Employment and Starbucks

Table of Content

Starbucks, which was founded in 1971 by Gerald Baldwin, Gordon Bowker, and Ziev Siegel (Moon & Quelch, 2006), originated in Seattle, Washington. The current CEO of the company is Howard Schultz who joined the marketing team and developed a deep interest in Italy’s coffee culture. Schultz eventually acquired Starbucks from its original founders and began expanding its presence. Presently, Starbucks holds a prominent position within the coffee industry and enjoys worldwide recognition as one of the leading brands. Now, let us explore Starbucks’ organizational structure.

The labor force composition in the 21st century has introduced new trends that have an impact on human resource management (HRM). Starbucks must address these changes in order to ensure employee satisfaction and the success of their business. An example of a trend that affects HRM is the aging workforce, in which workers aged 45 to 64 have significantly increased and are projected to continue growing (Noe, Hollenbeck, Gerhart & Wright, 2010, p. 32). Starbucks is adapting to this trend by acquiring the workshop known as Aging Workforce (PR Newswire, 2010).

This essay could be plagiarized. Get your custom essay
“Dirty Pretty Things” Acts of Desperation: The State of Being Desperate
128 writers

ready to help you now

Get original paper

Without paying upfront

Starbucks acknowledges the significance of the increasing diversity level in the workforce and its substantial impact. The company demonstrates a firm dedication to promoting diversity in their business practices, recognizing its value in shaping their future (Starbucks, 2010). They prioritize hiring individuals based on qualifications rather than factors like race, national origin, or gender bias (Starbucks, 2010). Supporting this claim are statistics from Starbucks Annual Report (2010) indicating that 28% of their Senior Officers are women and 22% are people of color.

Companies have started empowering their employees by giving them responsibility and authority to make decisions about product development and customer service (Noe et al., 2010). Starbucks encourages their workers to make independent decisions, be enthusiastic and take initiative, and strive to satisfy customers and make the Starbucks experience memorable (Starbucks, 2010). The focus on teamwork is another trend influencing HRM in Starbucks and other companies.

Starbucks managers strive for a sense of unity among all employees, with the goal of fostering team spirit. The company encourages its employees to support one another and collaborate to achieve Starbucks’ objectives, all while providing exceptional value to customers. This approach is what leads the company to describe working at Starbucks as akin to working with friends (Starbucks, 2010). In contemporary times, the significance of HRM within an organization has greatly increased. Companies now view HRM as a means of supporting their overall strategy, and managers consider HR professionals as strategic partners (Noe et al., 2010, p. 42).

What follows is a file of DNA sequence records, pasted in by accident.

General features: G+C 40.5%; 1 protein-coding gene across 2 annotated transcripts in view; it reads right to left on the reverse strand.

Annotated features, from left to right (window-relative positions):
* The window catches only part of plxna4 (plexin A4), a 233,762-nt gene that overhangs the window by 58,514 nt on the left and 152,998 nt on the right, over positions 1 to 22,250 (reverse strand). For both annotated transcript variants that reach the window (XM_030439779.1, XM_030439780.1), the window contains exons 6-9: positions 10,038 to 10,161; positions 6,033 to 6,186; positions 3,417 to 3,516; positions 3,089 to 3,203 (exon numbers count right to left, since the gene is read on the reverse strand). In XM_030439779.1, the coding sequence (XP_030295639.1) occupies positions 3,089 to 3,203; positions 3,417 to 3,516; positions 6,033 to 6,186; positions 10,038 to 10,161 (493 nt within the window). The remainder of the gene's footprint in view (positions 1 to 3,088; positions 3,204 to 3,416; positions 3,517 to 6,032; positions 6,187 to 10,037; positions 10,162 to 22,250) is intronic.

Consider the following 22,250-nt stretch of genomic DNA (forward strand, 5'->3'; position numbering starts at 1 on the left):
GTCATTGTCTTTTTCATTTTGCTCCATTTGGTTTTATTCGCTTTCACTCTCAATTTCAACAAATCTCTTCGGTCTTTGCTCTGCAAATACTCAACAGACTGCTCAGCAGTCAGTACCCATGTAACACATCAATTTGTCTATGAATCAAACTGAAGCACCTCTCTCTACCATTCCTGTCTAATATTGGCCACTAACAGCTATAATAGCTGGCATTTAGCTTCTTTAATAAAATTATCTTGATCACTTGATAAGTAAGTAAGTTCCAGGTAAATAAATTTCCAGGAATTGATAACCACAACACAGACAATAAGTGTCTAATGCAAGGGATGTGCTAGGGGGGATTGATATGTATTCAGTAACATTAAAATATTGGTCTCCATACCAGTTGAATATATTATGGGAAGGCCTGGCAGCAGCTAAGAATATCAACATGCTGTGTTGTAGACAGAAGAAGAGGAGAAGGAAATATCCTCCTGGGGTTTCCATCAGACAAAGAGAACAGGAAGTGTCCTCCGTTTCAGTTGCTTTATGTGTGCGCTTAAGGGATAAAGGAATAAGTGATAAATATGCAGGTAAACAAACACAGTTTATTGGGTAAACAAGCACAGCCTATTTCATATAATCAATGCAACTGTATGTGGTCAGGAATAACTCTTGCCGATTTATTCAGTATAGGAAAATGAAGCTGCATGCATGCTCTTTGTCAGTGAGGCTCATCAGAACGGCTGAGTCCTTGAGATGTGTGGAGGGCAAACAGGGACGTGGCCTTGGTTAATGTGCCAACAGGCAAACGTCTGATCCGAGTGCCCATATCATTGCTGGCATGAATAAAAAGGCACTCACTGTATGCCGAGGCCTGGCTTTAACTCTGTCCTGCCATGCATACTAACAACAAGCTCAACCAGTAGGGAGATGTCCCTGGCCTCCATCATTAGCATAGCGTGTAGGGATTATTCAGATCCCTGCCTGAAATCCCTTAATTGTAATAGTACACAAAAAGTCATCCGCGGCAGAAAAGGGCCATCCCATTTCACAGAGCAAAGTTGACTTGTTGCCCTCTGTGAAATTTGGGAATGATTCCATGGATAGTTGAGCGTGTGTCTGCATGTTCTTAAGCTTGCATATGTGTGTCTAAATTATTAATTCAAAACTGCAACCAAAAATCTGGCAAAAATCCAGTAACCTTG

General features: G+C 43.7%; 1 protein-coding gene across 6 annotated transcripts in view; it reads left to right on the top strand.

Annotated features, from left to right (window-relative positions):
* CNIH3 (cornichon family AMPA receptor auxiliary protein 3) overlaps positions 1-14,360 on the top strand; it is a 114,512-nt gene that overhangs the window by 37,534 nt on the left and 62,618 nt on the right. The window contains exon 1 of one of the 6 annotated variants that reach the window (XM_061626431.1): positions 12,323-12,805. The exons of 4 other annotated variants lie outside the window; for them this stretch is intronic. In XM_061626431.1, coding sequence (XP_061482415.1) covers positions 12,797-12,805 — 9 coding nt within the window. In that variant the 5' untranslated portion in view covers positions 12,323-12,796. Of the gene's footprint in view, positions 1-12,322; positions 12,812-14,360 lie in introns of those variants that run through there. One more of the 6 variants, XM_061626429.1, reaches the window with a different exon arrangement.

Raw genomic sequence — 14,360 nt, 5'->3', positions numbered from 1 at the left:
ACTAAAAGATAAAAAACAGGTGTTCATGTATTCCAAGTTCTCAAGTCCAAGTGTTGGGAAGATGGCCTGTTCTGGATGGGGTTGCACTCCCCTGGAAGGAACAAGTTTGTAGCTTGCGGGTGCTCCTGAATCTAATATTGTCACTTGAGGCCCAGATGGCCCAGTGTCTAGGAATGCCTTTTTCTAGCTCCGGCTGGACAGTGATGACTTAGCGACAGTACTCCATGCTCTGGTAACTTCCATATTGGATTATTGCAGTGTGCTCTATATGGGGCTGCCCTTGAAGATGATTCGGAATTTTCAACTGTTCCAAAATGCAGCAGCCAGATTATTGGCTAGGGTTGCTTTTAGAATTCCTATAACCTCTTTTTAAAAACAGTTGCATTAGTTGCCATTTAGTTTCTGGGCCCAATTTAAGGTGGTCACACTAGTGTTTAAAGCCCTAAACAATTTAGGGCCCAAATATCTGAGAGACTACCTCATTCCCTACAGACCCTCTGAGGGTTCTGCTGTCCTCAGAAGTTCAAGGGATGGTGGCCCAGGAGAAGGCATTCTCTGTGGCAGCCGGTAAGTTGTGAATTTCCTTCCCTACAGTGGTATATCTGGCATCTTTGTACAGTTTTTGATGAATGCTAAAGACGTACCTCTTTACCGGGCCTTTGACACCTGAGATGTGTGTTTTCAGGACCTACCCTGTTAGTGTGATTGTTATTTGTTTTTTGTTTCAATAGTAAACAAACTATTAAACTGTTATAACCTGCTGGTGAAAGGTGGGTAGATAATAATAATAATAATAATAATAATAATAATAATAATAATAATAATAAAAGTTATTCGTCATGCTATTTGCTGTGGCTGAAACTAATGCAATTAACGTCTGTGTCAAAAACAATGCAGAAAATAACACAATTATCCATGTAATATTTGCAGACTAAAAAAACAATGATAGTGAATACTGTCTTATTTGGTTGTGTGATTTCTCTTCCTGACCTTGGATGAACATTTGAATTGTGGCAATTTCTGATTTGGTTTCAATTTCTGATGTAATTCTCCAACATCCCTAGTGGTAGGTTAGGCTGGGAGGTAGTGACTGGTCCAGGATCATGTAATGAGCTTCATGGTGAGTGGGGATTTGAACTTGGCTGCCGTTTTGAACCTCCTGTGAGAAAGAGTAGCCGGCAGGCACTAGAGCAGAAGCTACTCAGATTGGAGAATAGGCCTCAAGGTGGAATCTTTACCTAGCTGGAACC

The HR managers at Starbucks are in line with the company’s business strategy. They support strategies such as Total Quality Management (TQM), International Expansion, and Downsizing. TQM is defined as “a companywide effort to continuously improve the way people, machines, and systems accomplish work” (Noe et al., 2010, p. 43). The HR managers at Starbucks promote quality HRM by fostering creativity, individual decision-making, and communication within the organization. This means that employees like baristas have the ability to communicate with their supervisors and managers.

Starbucks HRM has always been a strong supporter of the company’s global expansion strategy, currently operating in 47 countries with over 4500 coffeehouses (Starbucks, 2010). The drive to transcend language and culture is what motivates Starbucks to enter new markets. However, the global economic crisis forced Starbucks to change its approach from expansion to downsizing. As a result, on July 1, 2008, Starbucks closed down 600 stores in the U.S., followed by the closure of another 61 stores in Australia by August 3, 2008 (Starbucks, 2010).

Starbucks HRM plays a key role in supporting the company’s downsizing strategy and assisting affected employees. It is vital to establish and enforce policies and procedures that set expectations for adherence across the organization, given Starbucks’ widespread workforce.